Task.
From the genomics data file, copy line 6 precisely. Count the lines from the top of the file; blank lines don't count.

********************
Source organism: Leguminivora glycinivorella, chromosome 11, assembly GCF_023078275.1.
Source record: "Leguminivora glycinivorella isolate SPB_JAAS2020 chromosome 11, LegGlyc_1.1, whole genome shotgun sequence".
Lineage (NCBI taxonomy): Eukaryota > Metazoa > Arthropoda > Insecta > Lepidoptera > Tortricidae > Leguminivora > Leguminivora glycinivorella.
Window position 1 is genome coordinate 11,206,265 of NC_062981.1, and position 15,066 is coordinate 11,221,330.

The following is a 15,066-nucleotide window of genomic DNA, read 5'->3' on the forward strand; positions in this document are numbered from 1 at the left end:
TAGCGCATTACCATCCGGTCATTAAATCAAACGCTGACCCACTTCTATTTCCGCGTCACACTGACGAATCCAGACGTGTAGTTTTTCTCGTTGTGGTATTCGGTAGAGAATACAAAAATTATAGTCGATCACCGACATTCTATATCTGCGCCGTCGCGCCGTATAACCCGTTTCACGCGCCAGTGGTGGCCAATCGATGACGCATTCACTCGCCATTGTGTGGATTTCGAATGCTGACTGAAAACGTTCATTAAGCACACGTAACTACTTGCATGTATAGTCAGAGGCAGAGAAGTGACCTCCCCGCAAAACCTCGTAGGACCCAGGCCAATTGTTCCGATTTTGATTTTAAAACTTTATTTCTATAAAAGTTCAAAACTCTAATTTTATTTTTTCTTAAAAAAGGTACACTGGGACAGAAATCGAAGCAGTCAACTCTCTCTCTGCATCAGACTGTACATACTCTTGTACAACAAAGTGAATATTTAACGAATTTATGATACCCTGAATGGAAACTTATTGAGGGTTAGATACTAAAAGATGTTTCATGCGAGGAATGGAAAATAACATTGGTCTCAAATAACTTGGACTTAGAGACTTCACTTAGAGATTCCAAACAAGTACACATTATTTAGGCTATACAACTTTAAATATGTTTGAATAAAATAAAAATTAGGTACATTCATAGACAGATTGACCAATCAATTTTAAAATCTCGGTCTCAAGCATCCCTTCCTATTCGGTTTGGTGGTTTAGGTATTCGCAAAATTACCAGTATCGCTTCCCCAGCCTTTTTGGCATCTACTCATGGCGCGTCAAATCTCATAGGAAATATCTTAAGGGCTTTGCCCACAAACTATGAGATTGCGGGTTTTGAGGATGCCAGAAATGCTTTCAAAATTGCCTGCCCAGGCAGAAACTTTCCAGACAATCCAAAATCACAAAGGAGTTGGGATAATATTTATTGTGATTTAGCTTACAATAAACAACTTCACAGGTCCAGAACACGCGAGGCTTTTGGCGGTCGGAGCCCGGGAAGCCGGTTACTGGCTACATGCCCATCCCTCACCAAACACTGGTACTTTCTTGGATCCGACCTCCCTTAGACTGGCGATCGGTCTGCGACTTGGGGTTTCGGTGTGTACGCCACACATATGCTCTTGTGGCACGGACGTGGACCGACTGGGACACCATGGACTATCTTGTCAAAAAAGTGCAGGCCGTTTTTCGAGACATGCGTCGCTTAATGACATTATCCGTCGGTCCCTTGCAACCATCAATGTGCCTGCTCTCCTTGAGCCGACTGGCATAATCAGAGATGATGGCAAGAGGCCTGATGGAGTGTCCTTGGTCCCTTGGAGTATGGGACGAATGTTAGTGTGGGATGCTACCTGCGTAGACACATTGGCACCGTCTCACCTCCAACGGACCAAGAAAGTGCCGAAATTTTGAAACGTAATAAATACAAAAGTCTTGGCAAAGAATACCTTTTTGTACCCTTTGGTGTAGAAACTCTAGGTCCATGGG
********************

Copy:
TAGCGCATTACCATCCGGTCATTAAATCAAACGCTGACCCACTTCTATTTCCGCGTCACACTGACGAATCCAGACGTGTAGTTTTTCTCGTTGTGGTATTCGGTAGAGAATACAAAAATTATAGTCGATCACCGACATTCTATATCTGCGCCGTCGCGCCGTATAACCCGTTTCACGCGCCAGTGGTGGCCAATCGATGACGCATTCACTCGCCATTGTGTGGATTTCGAATGCTGACTGAAAACGTTCATTAAGCACACGTAACTACTTGCATGTATAGTCAGAGGCAGAGAAGTGACCTCCCCGCAAAACCTCGTAGGACCCAGGCCAATTGTTCCGATTTTGATTTTAAAACTTTATTTCTATAAAAGTTCAAAACTCTAATTTTATTTTTTCTTAAAAAAGGTACACTGGGACAGAAATCGAAGCAGTCAACTCTCTCTCTGCATCAGACTGTACATACTCTTGTACAACAAAGTGAATATTTAACGAATTTATGATACCCTGAATGGAAACTTATTGAGGGTTAGATACTAAAAGATGTTTCATGCGAGGAATGGAAAATAACATTGGTCTCAAATAACTTGGACTTAGAGACTTCACTTAGAGATTCCAAACAAGTACACATTATTTAGGCTATACAACTTTAAATATGTTTGAATAAAATAAAAATTAGGTACATTCATAGACAGATTGACCAATCAATTTTAAAATCTCGGTCTCAAGCATCCCTTCCTATTCGGTTTGGTGGTTTAGGTATTCGCAAAATTACCAGTATCGCTTCCCCAGCCTTTTTGGCATCTACTCATGGCGCGTCAAATCTCATAGGAAATATCTTAAGGGCTTTGCCCACAAACTATGAGATTGCGGGTTTTGAGGATGCCAGAAATGCTTTCAAAATTGCCTGCCCAGGCAGAAACTTTCCAGACAATCCAAAATCACAAAGGAGTTGGGATAATATTTATTGTGATTTAGCTTACAATAAACAACTTCACAGGTCCAGAACACGCGAGGCTTTTGGCGGTCGGAGCCCGGGAAGCCGGTTACTGGCTACATGCCCATCCCTCACCAAACACTGGTACTTTCTTGGATCCGACCTCCCTTAGACTGGCGATCGGTCTGCGACTTGGGGTTTCGGTGTGTACGCCACACATATGCTCTTGTGGCACGGACGTGGACCGACTGGGACACCATGGACTATCTTGTCAAAAAAGTGCAGGCCGTTTTTCGAGACATGCGTCGCTTAATGACATTATCCGTCGGTCCCTTGCAACCATCAATGTGCCTGCTCTCCTTGAGCCGACTGGCATAATCAGAGATGATGGCAAGAGGCCTGATGGAGTGTCCTTGGTCCCTTGGAGTATGGGACGAATGTTAGTGTGGGATGCTACCTGCGTAGACACATTGGCACCGTCTCACCTCCAACGGACCAAGAAAGTGCCGAAATTTTGAAACGTAATAAATACAAAAGTCTTGGCAAAGAATACCTTTTTGTACCCTTTGGTGTAGAAACTCTAGGTCCATGGG